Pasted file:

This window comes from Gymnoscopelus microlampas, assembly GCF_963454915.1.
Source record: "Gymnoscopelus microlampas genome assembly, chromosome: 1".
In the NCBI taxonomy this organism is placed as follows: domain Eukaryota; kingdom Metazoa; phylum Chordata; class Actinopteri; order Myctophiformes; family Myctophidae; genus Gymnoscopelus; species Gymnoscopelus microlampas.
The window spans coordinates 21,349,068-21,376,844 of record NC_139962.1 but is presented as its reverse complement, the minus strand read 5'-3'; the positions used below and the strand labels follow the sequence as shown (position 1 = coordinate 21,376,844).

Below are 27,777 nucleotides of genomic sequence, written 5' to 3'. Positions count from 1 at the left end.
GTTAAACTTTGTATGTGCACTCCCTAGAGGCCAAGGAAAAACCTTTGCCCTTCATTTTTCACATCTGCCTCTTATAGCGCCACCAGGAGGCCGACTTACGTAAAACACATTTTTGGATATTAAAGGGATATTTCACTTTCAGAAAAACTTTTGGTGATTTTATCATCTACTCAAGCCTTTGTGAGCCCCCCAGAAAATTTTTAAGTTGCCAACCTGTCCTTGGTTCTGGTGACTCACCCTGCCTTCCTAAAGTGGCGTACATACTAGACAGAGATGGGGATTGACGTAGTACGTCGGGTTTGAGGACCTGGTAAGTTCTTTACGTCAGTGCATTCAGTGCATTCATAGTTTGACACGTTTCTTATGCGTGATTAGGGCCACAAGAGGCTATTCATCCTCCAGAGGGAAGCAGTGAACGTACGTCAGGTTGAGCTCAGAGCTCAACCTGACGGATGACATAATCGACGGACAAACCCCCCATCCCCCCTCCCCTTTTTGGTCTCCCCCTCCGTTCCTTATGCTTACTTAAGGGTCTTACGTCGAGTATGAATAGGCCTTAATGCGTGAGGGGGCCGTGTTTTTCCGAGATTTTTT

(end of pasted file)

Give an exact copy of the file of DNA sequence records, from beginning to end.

This window comes from Gymnoscopelus microlampas, assembly GCF_963454915.1.
Source record: "Gymnoscopelus microlampas genome assembly, chromosome: 1".
In the NCBI taxonomy this organism is placed as follows: domain Eukaryota; kingdom Metazoa; phylum Chordata; class Actinopteri; order Myctophiformes; family Myctophidae; genus Gymnoscopelus; species Gymnoscopelus microlampas.
The window spans coordinates 21,349,068-21,376,844 of record NC_139962.1 but is presented as its reverse complement, the minus strand read 5'-3'; the positions used below and the strand labels follow the sequence as shown (position 1 = coordinate 21,376,844).

Below are 27,777 nucleotides of genomic sequence, written 5' to 3'. Positions count from 1 at the left end.
GTTAAACTTTGTATGTGCACTCCCTAGAGGCCAAGGAAAAACCTTTGCCCTTCATTTTTCACATCTGCCTCTTATAGCGCCACCAGGAGGCCGACTTACGTAAAACACATTTTTGGATATTAAAGGGATATTTCACTTTCAGAAAAACTTTTGGTGATTTTATCATCTACTCAAGCCTTTGTGAGCCCCCCAGAAAATTTTTAAGTTGCCAACCTGTCCTTGGTTCTGGTGACTCACCCTGCCTTCCTAAAGTGGCGTACATACTAGACAGAGATGGGGATTGACGTAGTACGTCGGGTTTGAGGACCTGGTAAGTTCTTTACGTCAGTGCATTCAGTGCATTCATAGTTTGACACGTTTCTTATGCGTGATTAGGGCCACAAGAGGCTATTCATCCTCCAGAGGGAAGCAGTGAACGTACGTCAGGTTGAGCTCAGAGCTCAACCTGACGGATGACATAATCGACGGACAAACCCCCCATCCCCCCTCCCCTTTTTGGTCTCCCCCTCCGTTCCTTATGCTTACTTAAGGGTCTTACGTCGAGTATGAATAGGCCTTAATGCGTGAGGGGGCCGTGTTTTTCCGAGATTTTTT